Matt Miller is director of communications for the Conservancy’s Idaho program.
As I traveled around the islands of Micronesia, I repeatedly heard people voice the same words: Moving is not an option.
The often-tiny islands of Micronesia—and other other Pacific chains—are populated by people with diverse cultures, cultures shaped by the land and water over the centuries and even millennia.
Today, with ocean levels rising and fish stocks disappearing, they are facing the most serious threat to their cultures, their traditions and, indeed, their lives. And moving is not an option.
Water Is Rising
I visited two islands in the Federated States of Micronesia, Yap and Pohnpei. On Yap, large stone “money”—huge limestone disks larger than I am—are still used for ceremonial transactions. Village life remains the central part of Yapese culture, and they still rely on reefs for their livelihood and sustenance.
On Pohnpei, I hiked around huge ruins—rivaling what I saw at more famous sites like Machu Picchu and Tikal—built on top of artificially constructed islands that extend a mile onto the reef. Nan Madol, as this area is known, began construction in 500 BC. Today, Pohnpeians practice a rich and traditional form of agriculture that incorporates seamlessly into the forest.
Thousands of islands in the Pacific are still home to thriving human communities. People have worked out ways to balance the reef and the forest. But forces beyond their communities could shape the future of these islands.
There’s an old cliché that there are no atheists in foxholes. In that same spirit, perhaps it could be said that there are no climate change deniers on islands.
As people in the United States seem intent on arguing whether or not climate change is real, islanders are seeing sea levels rise and land disappear.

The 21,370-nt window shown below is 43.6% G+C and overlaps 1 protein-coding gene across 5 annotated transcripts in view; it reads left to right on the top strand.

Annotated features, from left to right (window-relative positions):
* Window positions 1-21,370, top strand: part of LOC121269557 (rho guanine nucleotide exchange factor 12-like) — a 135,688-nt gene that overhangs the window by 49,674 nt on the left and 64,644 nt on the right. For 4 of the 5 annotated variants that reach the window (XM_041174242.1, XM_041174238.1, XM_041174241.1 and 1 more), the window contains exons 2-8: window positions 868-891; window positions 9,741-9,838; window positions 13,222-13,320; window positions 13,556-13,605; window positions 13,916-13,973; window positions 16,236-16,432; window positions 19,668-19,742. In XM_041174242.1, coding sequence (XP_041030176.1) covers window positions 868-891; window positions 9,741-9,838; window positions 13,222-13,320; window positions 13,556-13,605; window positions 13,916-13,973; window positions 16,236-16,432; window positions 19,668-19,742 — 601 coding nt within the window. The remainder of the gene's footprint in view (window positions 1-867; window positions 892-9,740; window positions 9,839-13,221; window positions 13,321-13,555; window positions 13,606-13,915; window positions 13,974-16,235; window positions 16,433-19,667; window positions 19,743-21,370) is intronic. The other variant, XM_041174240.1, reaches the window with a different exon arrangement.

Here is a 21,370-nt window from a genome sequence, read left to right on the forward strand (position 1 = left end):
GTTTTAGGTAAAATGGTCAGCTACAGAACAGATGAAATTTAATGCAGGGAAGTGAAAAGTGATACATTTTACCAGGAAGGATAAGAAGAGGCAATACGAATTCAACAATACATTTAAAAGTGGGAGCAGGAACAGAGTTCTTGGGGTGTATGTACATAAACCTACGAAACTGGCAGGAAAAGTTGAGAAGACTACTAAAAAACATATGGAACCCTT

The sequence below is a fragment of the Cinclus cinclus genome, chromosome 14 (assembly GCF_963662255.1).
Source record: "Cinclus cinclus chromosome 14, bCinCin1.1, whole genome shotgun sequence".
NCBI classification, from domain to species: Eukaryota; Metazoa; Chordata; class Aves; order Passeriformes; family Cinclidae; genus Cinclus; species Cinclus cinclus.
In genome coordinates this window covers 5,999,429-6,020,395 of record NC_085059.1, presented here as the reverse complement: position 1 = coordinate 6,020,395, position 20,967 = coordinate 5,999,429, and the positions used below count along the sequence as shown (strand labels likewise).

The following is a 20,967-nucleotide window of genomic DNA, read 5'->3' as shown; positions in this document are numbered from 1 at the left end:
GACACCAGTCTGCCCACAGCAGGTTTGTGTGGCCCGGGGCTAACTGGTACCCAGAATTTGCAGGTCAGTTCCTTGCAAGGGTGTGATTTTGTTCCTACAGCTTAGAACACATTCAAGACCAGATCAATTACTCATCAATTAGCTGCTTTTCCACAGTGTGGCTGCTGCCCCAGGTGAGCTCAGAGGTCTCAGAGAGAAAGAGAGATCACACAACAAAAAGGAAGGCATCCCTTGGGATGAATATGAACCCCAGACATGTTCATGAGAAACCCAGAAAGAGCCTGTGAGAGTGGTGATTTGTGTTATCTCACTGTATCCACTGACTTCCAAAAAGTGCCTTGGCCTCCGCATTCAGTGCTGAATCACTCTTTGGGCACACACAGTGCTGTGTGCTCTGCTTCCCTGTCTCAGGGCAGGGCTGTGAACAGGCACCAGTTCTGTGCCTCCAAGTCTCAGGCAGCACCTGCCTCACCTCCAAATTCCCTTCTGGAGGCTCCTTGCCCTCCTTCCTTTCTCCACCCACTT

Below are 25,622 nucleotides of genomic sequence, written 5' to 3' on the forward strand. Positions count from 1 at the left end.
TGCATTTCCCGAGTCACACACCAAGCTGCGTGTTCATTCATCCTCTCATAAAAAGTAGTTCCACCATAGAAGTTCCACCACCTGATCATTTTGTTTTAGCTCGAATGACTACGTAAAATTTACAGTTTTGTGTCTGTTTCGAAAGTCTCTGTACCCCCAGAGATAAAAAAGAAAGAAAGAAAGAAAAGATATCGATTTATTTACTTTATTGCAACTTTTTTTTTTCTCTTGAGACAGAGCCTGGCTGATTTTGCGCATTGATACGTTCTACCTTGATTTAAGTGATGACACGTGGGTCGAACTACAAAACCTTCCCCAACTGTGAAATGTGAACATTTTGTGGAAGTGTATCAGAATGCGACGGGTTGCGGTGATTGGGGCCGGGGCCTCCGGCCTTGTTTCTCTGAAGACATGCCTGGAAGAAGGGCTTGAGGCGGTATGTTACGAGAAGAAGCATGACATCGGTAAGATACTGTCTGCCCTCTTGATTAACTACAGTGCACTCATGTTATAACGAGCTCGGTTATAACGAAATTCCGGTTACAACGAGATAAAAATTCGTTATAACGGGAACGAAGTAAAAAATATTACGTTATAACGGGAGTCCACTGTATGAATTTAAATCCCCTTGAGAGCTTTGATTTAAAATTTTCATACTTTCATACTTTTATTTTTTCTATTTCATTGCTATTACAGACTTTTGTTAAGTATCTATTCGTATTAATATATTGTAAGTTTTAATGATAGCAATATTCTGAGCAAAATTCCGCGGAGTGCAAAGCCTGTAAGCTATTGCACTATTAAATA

A group of performing artists from Pacific Island nations recently toured the United States with their show, Water is Rising, telling stories of climate change as faced by their communities.
But the threats to islands don’t end with climate change: Coral reefs put fish on the plate for millions of people. But around Micronesia and other islands, fish stocks are being depleted.
No food. No land. No place to go.
The islanders deserve better.
Traditional Knowledge, Cutting-Edge Science
Fortunately, many communities are leading efforts to ensure that they will continue to have fish on their plates, viable jobs and places to live.
They value self-sufficiency. Willy Kostka, director of the Micronesia Conservation Trust, put it this way: “If I can keep the food relief agencies out of this region, then I’ve succeeded. If the Red Cross is here, we’ve lost. To me, conservationists are in the front line of self-sufficiency.”
Communities recognize the importance of protecting marine areas to sustain fisheries. A locally-led initiative called the Micronesia Challenge–which includes the five governments, local communities, and local and global organizations (including the Conservancy)—has a goal to protect to protect 30 percent of the near-shore marine resources across Micronesia by 2020.
These are the reefs that keep fish on the table.
Such local efforts are complemented by cutting-edge science, such as sophisticated models of climate change impacts that can direct conservation efforts and help communities plan for the future.
“We don’t take our islands for granted,” says Kostka. “Every day I feel so lucky I was born here on Pohnpei. I feel very privileged to live here.”
The people of Micronesia are hopeful. They believe they can shape their own future.
A difficult truth is that some factors—climate change, depletion of fisheries—are generated by countries far from the Pacific islands. The Micronesians are doing their part. Can we do ours?
There is much hope, but the water is rising. And moving is not an option.
(Image: Villagers on the Pacific island of Yap perform the stick dance. Image credit: ©Matt Miller.)